The French liked his work. In 1897, the government bought one of his pieces for the state collections. With that rare honor his reputation soared. Museums started buying Tanners. By 1900, when mass reproductions of Christ’s portrait and books on his life were circulating, curator Canterbury says, “Tanner was considered the leading European painter of religious scenes…

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INGRID DINEEN-WIMBERLY. The Allure of Blackness among Mixed-Race Americans, 1862–1916.

Posted in Articles, Book/Video Reviews, History, Media Archive, United States on 2021-09-12 21:54Z by Steven

INGRID DINEEN-WIMBERLY. The Allure of Blackness among Mixed-Race Americans, 1862–1916.

The American Historical Review
Volume 126, Issue 2 (June 2021)
pages 797–798
DOI: 10.1093/ahr/rhab307

Elizabeth M. Smith-Pryor, Associate Professor of History
Kent State University, Kent, Ohio

Ingrid Dineen-Wimberly. The Allure of Blackness among Mixed-Race Americans, 1862–1916. (Borderlands and Transcultural Studies.) Lincoln: University of Nebraska Press, 2019. Pp. xxxi, 267.

Why were so many African American leaders in the Reconstruction era from mixed-race backgrounds? This is the question Ingrid Dineen-Wimberly’s The Allure of Blackness among Mixed-Race Americans, 1862–1916 sets out to answer. Dineen-Wimberly’s argument is encapsulated in her title, reflecting her contention that although many post–Civil War Black leaders could have chosen to pass as white they instead identified deliberately as Black. This choice, Dineen-Wimberly argues, rested on their ability as Black people to achieve political power or economic success. This ability to succeed because they were Black thus constituted the “allure” of Blackness. Dineen-Wimberly contends that her study pushes against a body of scholarship…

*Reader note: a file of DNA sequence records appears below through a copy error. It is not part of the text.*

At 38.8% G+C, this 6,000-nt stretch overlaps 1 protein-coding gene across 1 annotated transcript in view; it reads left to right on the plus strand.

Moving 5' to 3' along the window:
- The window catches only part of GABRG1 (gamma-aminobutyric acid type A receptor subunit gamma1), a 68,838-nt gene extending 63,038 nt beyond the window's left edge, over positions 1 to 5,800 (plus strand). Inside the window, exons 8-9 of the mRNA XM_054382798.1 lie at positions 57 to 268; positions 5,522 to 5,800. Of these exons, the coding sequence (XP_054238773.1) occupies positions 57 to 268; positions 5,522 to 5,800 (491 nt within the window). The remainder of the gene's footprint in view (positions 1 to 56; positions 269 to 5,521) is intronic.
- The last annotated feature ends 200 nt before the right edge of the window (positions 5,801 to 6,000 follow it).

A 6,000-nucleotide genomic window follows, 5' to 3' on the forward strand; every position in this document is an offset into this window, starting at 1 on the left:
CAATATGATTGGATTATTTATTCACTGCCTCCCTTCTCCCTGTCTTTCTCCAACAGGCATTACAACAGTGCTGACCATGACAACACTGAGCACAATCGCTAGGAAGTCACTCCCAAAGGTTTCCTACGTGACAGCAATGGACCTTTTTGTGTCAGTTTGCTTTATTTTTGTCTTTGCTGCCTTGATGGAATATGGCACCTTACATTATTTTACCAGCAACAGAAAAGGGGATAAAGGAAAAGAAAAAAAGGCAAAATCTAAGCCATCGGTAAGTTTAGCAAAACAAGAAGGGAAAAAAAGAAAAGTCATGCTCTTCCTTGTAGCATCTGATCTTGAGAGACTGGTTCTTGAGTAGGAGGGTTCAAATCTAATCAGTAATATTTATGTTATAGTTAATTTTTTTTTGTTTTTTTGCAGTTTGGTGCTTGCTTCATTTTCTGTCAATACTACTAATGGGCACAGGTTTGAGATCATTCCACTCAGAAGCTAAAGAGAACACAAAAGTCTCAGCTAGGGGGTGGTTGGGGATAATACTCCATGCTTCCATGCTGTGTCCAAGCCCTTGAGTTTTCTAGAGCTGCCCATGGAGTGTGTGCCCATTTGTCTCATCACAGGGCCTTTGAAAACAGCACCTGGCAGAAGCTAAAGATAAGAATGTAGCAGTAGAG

Read or purchase the article here.

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A Black-white, biracial life is one of immense alienation

Posted in Articles, Autobiography, Identity Development/Psychology, Media Archive, United States on 2021-09-11 18:31Z by Steven

A Black-white, biracial life is one of immense alienation

The Gazette
Cedar Rapids, Iowa
2021-08-29

Nichole Shaw, Editorial Fellow


Nichole Shaw

The United States bombards its constituents with stories surrounding the division between white and Black culture, livelihoods, experiences, politics, social class and economic hierarchy. Being biracial in a world that starkly contrasts the division of white and Black means being at war with oneself, never truly feeling that you belong to either group. Rather, the biracial condition can leave a person stranded in a gray continuum, a place where only those who are neither accepted or rejected are subject to ridicule, pity, envy and hate — both for their mixed color but “tainted” soul. They struggle with the weight of white privilege and systemic racism, among a continuing list of complex identities that complicate the ways in which they aim to fit into the box society constructs for stereotypical racial roles.